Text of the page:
Gyroscope Visualisation over WLAN with ROS
I’ve been planning a project in which I would utilise gyroscope data, so I decided to play around a bit with a breakout board I had lying around. The 9-DOF IMU breakout board featured an L3G4200D gyro and an LSM303DLHC accelerometer/magnetometer. Originally I was planning on testing out some proper IMU fusion utilising all the available sensors, yet I learned pretty quickly that the board was shot. The accelerometer reported a gravitational acceleration of 9.4 m/s^2, and the magnetometer reported a constant value for the z-axis magnetic field strength, regardless of the orientation. I guess you can’t always get perfect quality when you order the cheapest components, pretty shocking I know… The gyro seemed to work, although it had a notable constant bias in its measurements that had to be corrected out. Some drift is naturally expected, but the datasheet did talk about factory calibration. And I wasn’t exactly pushing the boundaries of precision engineering in my tests, the drift was quite large.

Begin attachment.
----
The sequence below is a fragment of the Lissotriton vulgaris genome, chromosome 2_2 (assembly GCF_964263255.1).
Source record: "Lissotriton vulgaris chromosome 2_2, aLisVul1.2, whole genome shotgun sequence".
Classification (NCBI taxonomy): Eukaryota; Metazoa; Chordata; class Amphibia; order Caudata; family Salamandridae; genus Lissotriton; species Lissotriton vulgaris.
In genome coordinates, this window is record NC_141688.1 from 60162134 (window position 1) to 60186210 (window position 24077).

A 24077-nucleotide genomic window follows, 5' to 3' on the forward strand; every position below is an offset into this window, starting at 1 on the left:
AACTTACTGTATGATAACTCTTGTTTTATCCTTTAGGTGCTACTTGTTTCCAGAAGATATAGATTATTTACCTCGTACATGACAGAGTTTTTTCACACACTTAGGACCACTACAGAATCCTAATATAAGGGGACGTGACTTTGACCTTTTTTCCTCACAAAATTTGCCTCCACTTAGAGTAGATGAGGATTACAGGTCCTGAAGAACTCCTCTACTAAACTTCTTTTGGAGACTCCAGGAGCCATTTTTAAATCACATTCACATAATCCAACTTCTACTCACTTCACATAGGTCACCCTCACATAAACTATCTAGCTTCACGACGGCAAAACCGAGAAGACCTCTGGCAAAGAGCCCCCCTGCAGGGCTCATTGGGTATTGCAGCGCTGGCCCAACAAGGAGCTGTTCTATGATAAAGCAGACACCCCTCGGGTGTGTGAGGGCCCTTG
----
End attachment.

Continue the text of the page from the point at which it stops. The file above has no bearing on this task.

Reading the Gyro
I used a Raspberry Pi 3 running Ubuntu 20 and ROS for reading the gyro. I wired up the I2C-communication, and figured out the gyro I2C address with i2c-tools:
i2cdetect -y 1
Then I created a small ROS-package with a python-based node for reading and publishing the gyro data. The node published the angular velocities, as well as the orientation acquired from integrating the angular velocities. Code for the package is available in my github.
ROS over WLAN
To see a visualisation of the gyro in real-time, I connected my laptop to the ROS session of the Raspberry Pi over WLAN. This is fairly simple to achieve, adding a couple of lines to the .bashrc of both devices. Using the Raspberry Pi as the master, the setup was the following:
export ROS_MASTER_URI=http://<raspi-ip>:11311 export ROS_IP=<raspi-ip> export ROS_HOSTNAME=<raspi-ip>
export ROS_MASTER_URI=http://<raspi-ip>:11311 export ROS_IP=<laptop-ip> export ROS_HOSTNAME=<laptop-ip>
I also set static IP reservations for both devices in my router’s DHCP configurations.
To visualise the gyro data I used Rviz and rviz_imu_plugin. I used the following one-liner to publish a static transformation between the gyro frame (base_link) and the Rviz frame (map):
rosrun tf2_ros static_transform_publisher 0 0 0 0 0 1 base_link map
Check out the result below!